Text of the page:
Margery Allingham: Contribution as English Novelist

Also Read

      Margery Louise Allingham (1904-1996) British writer of thrillers and detective stories, notable for charm as well as for excitement. Like many of her coevals - Dorothy L. Sayers, Ngaio Marsh - Allingham was at times a little in love with her hero, Albert Campion, but, far more than Sayers, she allowed him to change and grow as her work proceeded, not least because she needed him to be more complex and damaged. She herself had a conventional education and married young.

      Campion appears in the majority of her books, as a comparatively conventional matinee-idol sleuth in The Crime at Black Dudley (1929) and rather more interestingly in her novels of the late 1930s, such as Dancers in Mourning (1937) and The Fashion in Shrouds (1938). These last two are interesting not only for their detailed depiction of small closed worlds disrupted by murder, but in their sense of the extent to which the disruption is not merely the sudden violent deaths but the breach of that trust on which daily life in small communities of colleagues is based.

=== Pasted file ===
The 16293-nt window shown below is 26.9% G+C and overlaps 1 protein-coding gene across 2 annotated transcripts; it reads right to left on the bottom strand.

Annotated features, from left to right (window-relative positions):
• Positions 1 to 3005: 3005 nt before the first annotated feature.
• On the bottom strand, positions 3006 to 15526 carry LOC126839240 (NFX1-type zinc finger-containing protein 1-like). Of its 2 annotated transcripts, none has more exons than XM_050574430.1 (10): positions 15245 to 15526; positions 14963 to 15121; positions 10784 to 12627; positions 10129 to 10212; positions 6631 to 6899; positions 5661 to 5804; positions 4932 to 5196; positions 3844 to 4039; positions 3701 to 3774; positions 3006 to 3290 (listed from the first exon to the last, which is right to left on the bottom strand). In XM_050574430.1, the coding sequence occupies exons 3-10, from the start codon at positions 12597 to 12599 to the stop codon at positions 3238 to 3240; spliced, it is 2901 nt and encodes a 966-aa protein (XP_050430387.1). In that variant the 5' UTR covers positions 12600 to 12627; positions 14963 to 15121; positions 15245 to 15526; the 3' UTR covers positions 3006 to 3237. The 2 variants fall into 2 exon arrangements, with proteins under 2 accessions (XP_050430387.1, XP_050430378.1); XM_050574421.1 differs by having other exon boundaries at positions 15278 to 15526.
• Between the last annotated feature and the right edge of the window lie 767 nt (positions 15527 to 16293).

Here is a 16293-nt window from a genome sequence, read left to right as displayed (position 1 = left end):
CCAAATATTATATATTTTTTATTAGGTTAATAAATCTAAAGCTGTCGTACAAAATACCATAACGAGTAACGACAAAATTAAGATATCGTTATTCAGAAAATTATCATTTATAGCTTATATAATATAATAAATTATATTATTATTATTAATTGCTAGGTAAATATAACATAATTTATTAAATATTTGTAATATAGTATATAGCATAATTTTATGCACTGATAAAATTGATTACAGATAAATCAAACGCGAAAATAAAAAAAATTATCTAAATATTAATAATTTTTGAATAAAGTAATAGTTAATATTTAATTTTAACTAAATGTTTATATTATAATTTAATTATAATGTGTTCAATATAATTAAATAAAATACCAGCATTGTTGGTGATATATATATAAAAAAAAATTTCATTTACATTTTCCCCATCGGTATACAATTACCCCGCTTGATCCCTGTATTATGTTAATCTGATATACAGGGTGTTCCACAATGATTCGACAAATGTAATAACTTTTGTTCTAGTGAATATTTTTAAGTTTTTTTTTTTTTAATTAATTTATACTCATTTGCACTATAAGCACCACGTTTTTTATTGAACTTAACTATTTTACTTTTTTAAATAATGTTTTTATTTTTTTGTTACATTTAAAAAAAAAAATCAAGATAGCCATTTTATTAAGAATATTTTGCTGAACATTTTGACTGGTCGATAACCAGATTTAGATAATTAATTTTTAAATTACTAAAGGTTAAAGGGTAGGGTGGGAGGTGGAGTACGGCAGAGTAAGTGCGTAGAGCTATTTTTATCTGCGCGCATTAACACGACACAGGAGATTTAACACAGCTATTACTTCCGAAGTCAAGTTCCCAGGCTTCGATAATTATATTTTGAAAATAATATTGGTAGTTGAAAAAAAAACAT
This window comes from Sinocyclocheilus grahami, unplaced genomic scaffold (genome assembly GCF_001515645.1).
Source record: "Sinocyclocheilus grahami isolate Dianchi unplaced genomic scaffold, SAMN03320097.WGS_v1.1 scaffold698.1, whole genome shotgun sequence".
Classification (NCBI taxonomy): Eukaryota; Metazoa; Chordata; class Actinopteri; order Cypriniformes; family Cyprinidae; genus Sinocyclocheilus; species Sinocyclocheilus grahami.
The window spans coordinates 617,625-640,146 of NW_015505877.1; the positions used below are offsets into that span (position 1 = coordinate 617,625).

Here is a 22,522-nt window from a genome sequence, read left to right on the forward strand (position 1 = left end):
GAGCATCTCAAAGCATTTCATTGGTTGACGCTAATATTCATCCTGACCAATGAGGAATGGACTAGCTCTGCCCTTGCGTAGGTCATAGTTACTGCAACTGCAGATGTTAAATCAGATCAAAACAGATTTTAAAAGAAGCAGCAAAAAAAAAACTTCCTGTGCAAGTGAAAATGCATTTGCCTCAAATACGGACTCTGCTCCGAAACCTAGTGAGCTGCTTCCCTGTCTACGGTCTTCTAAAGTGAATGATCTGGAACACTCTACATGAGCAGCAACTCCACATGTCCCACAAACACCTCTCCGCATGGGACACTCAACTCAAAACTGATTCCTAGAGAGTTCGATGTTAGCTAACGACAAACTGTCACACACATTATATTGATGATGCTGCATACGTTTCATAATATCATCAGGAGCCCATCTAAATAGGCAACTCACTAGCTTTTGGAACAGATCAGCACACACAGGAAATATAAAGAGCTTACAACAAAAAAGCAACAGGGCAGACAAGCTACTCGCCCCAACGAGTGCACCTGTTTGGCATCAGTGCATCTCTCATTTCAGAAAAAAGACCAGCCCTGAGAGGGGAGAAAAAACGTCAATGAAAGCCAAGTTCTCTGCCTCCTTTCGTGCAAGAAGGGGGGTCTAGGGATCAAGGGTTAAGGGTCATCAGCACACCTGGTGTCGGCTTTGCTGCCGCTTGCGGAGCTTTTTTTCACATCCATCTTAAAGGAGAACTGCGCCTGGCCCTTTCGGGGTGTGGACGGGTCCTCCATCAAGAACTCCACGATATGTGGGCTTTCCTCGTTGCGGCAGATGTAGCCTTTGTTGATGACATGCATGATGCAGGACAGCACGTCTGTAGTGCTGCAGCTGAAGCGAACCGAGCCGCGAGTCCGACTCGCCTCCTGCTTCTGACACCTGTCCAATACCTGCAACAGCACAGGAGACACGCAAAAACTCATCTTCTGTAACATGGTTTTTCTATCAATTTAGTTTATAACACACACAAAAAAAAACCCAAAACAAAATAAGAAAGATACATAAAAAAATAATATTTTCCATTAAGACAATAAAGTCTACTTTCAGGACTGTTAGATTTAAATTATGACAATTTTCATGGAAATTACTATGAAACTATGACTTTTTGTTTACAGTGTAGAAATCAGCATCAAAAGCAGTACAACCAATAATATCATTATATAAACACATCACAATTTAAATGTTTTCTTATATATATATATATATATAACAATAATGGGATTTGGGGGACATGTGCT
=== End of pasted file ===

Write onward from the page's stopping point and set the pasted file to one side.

World War II produced a sequence of spy thrillers - Traitor's Purse (1942) stands out - which have, at their best, a paranoid quality; a sense of urgency and menace. The latter stage of her career produced fluent but forgettable psychological thrillers in which Campion's urbanity was that of the physician as much as the sleuth. Closely linked to these in theme, yet entirely different in its effect, is The Tiger in the Smoke (1952) which bursts the usual format wide open by setting Campion in ineffectual opposition to a charismatic psychopath in a wrecked post-war London of bombsites and dark shadows. It is Allingham's most remarkable book and one in which she chooses - as she rarely does - to stretch the limits of her chosen form. She was at her most assured when being witty; of the more comic Campion books, the best is perhaps the last, More Work for the Undertaker (1948), where her usually snobbish portrayal of comic cockneys acquires an elegiac tone. A class she had patronized had surprised her by their courage and sacrifices, and the jokes acquire an edge, not least at her own expense.

Previous Post Next Post